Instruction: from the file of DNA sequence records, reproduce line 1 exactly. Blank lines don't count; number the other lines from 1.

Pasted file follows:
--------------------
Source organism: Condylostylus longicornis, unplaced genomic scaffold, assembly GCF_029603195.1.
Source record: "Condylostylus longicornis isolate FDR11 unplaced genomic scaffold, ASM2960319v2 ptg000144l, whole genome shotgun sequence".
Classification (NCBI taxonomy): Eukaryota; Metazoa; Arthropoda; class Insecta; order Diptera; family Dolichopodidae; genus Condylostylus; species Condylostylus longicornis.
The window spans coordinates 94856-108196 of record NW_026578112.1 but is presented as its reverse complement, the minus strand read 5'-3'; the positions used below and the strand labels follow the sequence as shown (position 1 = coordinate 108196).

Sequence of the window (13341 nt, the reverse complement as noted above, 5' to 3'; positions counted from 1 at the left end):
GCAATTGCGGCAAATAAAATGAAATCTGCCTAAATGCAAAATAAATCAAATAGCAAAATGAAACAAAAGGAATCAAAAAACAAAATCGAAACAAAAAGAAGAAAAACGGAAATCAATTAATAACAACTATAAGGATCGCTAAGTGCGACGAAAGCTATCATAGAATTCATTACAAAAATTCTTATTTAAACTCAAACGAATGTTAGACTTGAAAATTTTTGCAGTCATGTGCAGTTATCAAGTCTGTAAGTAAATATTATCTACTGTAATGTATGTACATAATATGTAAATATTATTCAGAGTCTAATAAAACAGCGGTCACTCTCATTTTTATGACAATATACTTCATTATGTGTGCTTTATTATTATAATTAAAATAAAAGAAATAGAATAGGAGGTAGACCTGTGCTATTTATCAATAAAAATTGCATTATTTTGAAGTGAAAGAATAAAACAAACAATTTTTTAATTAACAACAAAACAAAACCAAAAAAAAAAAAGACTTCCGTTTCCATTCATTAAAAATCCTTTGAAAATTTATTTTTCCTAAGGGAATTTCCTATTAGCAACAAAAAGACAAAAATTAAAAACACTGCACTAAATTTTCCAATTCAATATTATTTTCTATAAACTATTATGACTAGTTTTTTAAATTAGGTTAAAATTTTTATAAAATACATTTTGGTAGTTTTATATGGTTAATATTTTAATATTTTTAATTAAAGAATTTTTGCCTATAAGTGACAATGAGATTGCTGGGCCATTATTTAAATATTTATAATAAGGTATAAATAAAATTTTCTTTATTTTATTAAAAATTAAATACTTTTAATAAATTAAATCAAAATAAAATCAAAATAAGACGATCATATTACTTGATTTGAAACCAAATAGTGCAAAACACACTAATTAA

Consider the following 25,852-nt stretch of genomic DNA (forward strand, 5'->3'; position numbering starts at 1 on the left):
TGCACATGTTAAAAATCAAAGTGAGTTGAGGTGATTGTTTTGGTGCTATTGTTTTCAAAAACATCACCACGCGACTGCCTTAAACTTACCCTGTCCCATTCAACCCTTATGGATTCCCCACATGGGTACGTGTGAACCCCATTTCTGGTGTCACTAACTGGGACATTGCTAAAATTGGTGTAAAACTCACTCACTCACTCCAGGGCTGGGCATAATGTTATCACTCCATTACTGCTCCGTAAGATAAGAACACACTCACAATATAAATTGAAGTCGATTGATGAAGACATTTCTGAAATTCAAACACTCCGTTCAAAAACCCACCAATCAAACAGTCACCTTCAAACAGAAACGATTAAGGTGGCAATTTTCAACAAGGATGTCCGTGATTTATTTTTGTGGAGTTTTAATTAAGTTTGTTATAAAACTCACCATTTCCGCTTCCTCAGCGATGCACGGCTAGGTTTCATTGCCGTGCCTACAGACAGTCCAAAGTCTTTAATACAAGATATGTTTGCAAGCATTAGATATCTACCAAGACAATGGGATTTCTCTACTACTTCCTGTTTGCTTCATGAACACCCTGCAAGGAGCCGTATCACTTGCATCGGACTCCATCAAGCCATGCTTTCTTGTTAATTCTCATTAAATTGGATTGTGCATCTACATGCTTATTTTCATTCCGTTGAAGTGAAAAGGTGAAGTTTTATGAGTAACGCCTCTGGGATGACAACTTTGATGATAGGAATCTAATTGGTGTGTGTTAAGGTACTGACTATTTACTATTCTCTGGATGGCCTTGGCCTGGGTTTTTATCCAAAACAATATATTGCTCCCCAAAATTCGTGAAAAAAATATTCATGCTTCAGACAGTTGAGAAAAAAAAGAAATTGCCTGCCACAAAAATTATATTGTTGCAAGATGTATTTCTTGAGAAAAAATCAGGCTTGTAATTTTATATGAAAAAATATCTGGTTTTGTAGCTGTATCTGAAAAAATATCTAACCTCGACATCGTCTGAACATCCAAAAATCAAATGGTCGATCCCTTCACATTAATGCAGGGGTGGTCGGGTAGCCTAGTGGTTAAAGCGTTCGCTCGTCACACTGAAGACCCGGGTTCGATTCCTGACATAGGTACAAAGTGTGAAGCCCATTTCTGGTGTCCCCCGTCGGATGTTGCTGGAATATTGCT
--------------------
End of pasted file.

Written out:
Source organism: Condylostylus longicornis, unplaced genomic scaffold, assembly GCF_029603195.1.